• Everyone should be superbly trained in his or her job.
  • Everyone should work as a precise team to get the job done exactly on time and always with the highest quality.

Finding better ways to do things is both a team and an individual effort. If you went back just a year ago to Indianapolis and it was taking your team 14 seconds to service a racer, those two seconds were the measure of victory. We all want to be part of the winning team.

Fine-tuning Your Company

Last November, I had the privilege of introducing a new methodology to Silicon Forest Electronics in Vancouver, WA, to help fine-tune the company. (Silicon is a surface-mount technology company in an industry that today is highly competitive for new business especially since the decline in high technology.) I call the method Quick and Easy Kaizen.

Kaizen means continuous improvement. Quick and Easy Kaizen is a system to:

  1. Change the method—do something different that prevents you from going back to the old ways of doing things.
  2. Utilize small ideas—you want people to consciously look to make changes/improvements and you want everyone to be involved. This can come from small ideas, one after the other. An example of a wonderful idea created by Linda Nash at Silicon was a fixture (see photo below) to prevent her chemicals from spilling.


    Another great idea was this wire holder developed by another operator at Silicon (see wire holder photo below).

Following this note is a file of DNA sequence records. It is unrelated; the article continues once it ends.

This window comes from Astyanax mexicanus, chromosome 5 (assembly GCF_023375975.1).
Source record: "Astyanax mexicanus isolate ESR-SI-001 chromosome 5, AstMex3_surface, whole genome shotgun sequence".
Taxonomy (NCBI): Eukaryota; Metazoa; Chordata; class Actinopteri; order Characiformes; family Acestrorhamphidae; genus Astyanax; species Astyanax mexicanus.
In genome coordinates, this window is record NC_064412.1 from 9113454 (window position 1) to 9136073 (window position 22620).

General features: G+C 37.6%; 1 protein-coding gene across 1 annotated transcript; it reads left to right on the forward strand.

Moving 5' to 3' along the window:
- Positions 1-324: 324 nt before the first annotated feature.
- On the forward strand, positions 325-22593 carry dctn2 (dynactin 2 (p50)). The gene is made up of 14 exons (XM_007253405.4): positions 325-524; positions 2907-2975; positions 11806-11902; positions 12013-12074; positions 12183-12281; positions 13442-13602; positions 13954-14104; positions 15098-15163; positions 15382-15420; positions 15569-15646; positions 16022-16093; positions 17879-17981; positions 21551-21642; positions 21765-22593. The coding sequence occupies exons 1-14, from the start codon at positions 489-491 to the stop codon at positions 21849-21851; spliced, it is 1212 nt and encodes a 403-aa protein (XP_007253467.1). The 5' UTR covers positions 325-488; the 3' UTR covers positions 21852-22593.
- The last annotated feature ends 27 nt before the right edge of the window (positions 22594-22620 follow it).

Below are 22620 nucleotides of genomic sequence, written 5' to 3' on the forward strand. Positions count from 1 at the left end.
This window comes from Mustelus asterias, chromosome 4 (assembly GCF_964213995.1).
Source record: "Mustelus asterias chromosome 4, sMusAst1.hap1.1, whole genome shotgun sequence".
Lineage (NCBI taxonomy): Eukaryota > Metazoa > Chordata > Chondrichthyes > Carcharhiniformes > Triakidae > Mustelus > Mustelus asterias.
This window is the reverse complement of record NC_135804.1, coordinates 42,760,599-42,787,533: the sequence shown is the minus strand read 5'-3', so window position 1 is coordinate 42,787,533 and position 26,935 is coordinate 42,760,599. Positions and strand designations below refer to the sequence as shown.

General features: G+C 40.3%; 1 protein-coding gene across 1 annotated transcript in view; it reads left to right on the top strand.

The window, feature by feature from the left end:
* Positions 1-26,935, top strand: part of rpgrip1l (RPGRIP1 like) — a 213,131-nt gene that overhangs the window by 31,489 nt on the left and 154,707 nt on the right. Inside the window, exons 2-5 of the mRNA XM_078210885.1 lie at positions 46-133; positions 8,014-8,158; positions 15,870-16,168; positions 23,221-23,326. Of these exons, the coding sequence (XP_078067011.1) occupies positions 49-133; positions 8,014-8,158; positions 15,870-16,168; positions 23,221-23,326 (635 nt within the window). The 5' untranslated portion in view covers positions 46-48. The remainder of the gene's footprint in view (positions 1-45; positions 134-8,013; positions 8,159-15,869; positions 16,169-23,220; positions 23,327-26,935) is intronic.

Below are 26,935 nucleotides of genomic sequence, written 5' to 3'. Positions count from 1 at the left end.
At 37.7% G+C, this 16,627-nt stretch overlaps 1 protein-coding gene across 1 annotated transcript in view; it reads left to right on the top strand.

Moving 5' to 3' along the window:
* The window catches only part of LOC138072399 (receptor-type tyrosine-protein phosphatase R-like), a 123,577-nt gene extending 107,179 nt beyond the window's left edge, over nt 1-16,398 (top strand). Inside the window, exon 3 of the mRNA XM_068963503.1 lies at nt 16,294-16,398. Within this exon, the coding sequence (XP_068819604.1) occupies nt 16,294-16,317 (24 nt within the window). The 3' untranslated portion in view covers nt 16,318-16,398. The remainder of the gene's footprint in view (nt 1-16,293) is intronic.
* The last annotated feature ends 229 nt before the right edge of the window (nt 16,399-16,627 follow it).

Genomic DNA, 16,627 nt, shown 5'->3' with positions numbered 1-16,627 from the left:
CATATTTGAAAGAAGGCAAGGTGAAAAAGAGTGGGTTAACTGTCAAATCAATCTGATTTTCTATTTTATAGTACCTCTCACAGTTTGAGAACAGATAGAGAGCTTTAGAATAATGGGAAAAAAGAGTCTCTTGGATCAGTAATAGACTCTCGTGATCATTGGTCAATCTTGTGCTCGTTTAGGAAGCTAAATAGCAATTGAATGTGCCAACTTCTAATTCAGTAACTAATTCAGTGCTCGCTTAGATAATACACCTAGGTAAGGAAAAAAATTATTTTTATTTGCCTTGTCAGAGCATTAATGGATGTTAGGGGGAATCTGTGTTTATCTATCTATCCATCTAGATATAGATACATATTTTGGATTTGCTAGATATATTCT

Each of these ideas is pretty small—so what’s the big deal? Imagine getting two ideas per month, per employee. Silicon with approximately 100 employees is now getting 200 new ideas per month.
  3. Change within realistic restrictions—if you don’t have enough money, or time, or people, then do Quick and Easy Kaizen—small changes. It doesn’t take a lot of money, time, or people to do it.

Isn’t This Just a New Name for an Old Suggestion System?

The old suggestion system first developed in America at Kodak in 1898 was like a Quick and Easy Kaizen system—when it began, but then it changed. The first submitted idea was to clean the windows. With poor lighting in those days this was an important idea. But the original system got lost, as it became a burden to management to implement the workers’ ideas. To make it easier for managers, the suggestion system shifted to a cost-savings system looking only for big ideas to save the company money. Small improvements were lost, as was the opportunity to get the employees involved with their own ideas.